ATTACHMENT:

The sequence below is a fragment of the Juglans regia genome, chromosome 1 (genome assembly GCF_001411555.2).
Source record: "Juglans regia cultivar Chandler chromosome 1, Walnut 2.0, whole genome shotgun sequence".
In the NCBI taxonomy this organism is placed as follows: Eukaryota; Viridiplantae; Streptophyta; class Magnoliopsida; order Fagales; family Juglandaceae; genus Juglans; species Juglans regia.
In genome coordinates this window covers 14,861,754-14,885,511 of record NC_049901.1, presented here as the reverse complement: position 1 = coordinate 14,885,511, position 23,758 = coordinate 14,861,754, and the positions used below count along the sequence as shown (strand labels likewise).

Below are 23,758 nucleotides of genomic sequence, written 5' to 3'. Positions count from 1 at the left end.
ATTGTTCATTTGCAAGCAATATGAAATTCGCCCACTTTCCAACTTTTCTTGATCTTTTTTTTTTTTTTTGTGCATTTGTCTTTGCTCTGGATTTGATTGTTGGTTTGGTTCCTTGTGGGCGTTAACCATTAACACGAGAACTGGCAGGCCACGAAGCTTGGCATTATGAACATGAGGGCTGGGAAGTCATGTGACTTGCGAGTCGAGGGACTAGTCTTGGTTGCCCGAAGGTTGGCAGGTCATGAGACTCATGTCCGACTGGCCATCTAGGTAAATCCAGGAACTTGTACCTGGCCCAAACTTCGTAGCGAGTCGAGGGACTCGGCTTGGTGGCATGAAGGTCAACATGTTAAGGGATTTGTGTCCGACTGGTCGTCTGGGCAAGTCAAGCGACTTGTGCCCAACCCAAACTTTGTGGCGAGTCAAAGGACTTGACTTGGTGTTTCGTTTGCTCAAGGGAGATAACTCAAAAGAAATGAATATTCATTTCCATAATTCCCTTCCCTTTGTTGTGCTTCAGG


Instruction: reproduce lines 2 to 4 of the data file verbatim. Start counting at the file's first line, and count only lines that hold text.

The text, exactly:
Source record: "Juglans regia cultivar Chandler chromosome 1, Walnut 2.0, whole genome shotgun sequence".
In the NCBI taxonomy this organism is placed as follows: Eukaryota; Viridiplantae; Streptophyta; class Magnoliopsida; order Fagales; family Juglandaceae; genus Juglans; species Juglans regia.
In genome coordinates this window covers 14,861,754-14,885,511 of record NC_049901.1, presented here as the reverse complement: position 1 = coordinate 14,885,511, position 23,758 = coordinate 14,861,754, and the positions used below count along the sequence as shown (strand labels likewise).